One Sunday morning in the spring of 2013, I sat in church listening to a friend lead the band in worship. So while I am far from a good singer, I did my best to join in. Next to me, my husband sat smiling and singing, and as I scanned the auditorium, I recognized many faces. I felt welcomed and happy to be there as part of this congregation that had become my church family.
When the worship music ended, I sat down and looked at the program laid out for this morning’s service. Before the pastor’s message even started, I’d taken note of the title and could feel my heartbeat quicken. “FORGIVENESS,” it read in large capital letters. As the pastor began speaking, I felt as though a spotlight was on me. Nothing else was in focus. The pastor was talking directly to me. He read out a Scripture passage: “If you forgive those who sin against you, your heavenly Father will forgive you (Matthew 6:14 NLT).”
I started sweating and felt as though I couldn’t breathe. I broke away my gaze from the pastor and looked around to see if anyone was looking at me. Giving my husband a weak smile, I thought to myself, “How could I possibly forgive my parents for all the pain they caused me as a young girl? They don’t deserve it.”
As the pastor’s message continued, I began to fidget and move around in my seat. After years of carrying my burden and hurt from a life with an alcoholic mother and abusive father, I didn’t want to forgive them. I felt that would be letting them off too easily. By the time the service ended, my stomach was in knots. As my husband and I left the church with our four sons and walked to our car, my husband noticed my silence. “Are you okay?” he asked me quietly.
I waited until we had arrived back home and had some privacy before I told him, “I think the pastor was speaking directly to me. I am supposed to forgive my parents. But how? Why?”
My husband could see I was struggling and suggested I go speak to the pastor. My gut reaction was no. I responded, “But then I’d have to tell him everything!”
Though I was panic stricken, I knew I had to ask the pastor how I was supposed to forgive two people who had caused me so much pain. How would I even begin the process after being estranged from my parents for almost sixteen years? So the next day I made an appointment with the pastor. Sitting in his office, I told him about my complicated relationship with my parents. He was easy to talk to, and I shared the physical and emotional pain that my parents had inflicted on me. I told him about the sexual abuse from my father. The years of living with an alcoholic mother. I asked him the questions that had been burning in me for years. “How do I forgive my parents? Do I have to go see them? After all these years how am I going to even start this conversation?”
My pastor was very sympathetic and told me something that immediately made me feel better. He said, “You’re not alone.”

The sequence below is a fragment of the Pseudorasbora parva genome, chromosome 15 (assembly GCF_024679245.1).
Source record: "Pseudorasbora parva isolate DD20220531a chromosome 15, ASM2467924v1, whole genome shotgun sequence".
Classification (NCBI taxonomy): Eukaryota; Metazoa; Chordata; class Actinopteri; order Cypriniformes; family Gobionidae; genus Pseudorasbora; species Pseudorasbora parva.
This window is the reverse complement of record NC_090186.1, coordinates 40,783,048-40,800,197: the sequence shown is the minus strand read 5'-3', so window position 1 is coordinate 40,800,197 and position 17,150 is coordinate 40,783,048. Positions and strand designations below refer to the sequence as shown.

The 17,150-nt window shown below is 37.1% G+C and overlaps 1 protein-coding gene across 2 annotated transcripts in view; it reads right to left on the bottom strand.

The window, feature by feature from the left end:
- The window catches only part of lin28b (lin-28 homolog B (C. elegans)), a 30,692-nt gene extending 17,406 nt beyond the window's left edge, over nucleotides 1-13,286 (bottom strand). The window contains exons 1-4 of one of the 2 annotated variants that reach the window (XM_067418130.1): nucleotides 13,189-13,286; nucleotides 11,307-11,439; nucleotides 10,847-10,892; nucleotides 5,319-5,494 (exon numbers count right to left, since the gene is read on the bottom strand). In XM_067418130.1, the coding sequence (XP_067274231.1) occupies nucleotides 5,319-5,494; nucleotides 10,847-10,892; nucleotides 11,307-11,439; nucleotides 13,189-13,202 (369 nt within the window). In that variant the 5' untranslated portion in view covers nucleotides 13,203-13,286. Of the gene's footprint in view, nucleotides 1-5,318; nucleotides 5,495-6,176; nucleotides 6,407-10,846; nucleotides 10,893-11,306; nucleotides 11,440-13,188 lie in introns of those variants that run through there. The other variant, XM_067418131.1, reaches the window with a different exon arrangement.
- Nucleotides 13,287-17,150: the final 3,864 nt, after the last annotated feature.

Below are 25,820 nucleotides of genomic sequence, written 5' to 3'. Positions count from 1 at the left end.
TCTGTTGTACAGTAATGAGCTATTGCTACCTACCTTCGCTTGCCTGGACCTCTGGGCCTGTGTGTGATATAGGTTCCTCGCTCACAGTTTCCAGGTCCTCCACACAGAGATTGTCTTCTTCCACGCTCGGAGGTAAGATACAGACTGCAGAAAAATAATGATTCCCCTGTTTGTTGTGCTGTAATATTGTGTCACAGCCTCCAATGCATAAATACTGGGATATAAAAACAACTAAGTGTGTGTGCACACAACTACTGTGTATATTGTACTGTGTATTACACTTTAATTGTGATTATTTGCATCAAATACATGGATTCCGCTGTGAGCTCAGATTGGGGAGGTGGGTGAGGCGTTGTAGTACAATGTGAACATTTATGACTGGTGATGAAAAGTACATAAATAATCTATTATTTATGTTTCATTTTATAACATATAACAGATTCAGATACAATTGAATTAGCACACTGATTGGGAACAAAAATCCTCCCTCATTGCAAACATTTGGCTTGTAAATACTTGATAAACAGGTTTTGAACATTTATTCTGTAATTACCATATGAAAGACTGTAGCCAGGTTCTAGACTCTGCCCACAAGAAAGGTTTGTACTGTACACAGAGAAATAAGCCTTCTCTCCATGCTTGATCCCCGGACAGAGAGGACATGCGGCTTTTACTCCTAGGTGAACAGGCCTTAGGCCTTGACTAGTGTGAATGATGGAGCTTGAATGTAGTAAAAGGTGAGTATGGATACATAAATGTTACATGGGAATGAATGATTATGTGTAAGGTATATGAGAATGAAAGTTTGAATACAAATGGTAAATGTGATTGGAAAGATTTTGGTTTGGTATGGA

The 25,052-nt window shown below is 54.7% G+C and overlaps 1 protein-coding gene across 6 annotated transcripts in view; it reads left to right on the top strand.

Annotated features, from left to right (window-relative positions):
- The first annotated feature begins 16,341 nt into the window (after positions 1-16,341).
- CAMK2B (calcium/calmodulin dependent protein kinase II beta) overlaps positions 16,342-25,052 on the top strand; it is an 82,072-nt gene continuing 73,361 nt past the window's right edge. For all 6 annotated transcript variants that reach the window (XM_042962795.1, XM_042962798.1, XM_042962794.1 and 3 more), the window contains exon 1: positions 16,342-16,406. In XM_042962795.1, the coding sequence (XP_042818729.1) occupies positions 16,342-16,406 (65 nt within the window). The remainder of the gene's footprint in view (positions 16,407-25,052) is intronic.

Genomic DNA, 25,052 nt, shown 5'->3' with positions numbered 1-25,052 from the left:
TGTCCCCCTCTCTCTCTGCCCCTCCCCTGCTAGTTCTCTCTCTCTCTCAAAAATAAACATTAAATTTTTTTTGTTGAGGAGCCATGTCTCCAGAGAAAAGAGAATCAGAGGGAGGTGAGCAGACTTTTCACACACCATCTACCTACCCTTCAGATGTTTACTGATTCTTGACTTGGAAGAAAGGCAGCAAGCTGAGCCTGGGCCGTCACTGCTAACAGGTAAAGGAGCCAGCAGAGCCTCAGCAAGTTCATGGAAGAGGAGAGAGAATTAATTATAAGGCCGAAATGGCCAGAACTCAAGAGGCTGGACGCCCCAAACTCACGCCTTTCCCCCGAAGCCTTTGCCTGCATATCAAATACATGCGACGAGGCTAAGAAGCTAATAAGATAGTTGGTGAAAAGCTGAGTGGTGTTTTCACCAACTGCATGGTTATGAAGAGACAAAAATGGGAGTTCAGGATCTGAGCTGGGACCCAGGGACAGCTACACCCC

He then explained that if I forgave my parents, that didn’t mean they’d be getting off the hook for their actions. But it would allow me to release my pain and turn it over to God. My pastor suggested I speak with a woman in his office who had a similar past. Telling my story again wasn’t easy, but it was refreshing to talk to someone who had faced similar trauma. So after all the years of keeping everything bottled up, I told my story twice in one day.
After I came up for air, the woman gave me a hug and thanked me for sharing. While I wiped my tears, she told me about her own parents. Though our stories are not exactly the same, we had both ended up being hurt by the people who were supposed to love us the most. I asked her what I should do. We both agreed that going to see my parents was not a good idea. I wasn’t comfortable talking with them over the phone, so I decided to write my dad a letter.
I felt better as I left my familiar church on that sunny day with a plan to finally forgive my parents. Even though it sounded easy enough, I must have started, stopped, and reworded my letter thirty times. In the letter, I explained that my dad and my mom didn’t deserve my forgiveness, but that I was tired of suffering from their actions. I emphasized that I didn’t expect anything to change between us. I referenced the Bible and made it clear that the real reason I was choosing to forgive them was because I needed to put my past behind me.
I put the letter in the mailbox and didn’t sleep for two days. My mind raced. Did I put a stamp on it? What if it gets lost in the mail and my dad never gets it? Will he call me? Are we finally going to talk about everything?
Once I recognized it was not up to me, but up to my dad to respond, a sense of peace hit me. The woman who had encouraged me to write the letter called to see how I was doing. “I am free,” I responded.
I felt that the burden of my past was finally released. As days and weeks passed by, I never received a response from my letter to my dad. I am amazed by God’s knowledge that I needed to surrender to the message of forgiveness at that time, as just six months later my father died. I am humbled by my own obedience and am confident to this day that I made the right choice by sending the letter. I can’t imagine the potential affects that I could’ve experienced from carrying unforgiveness any longer.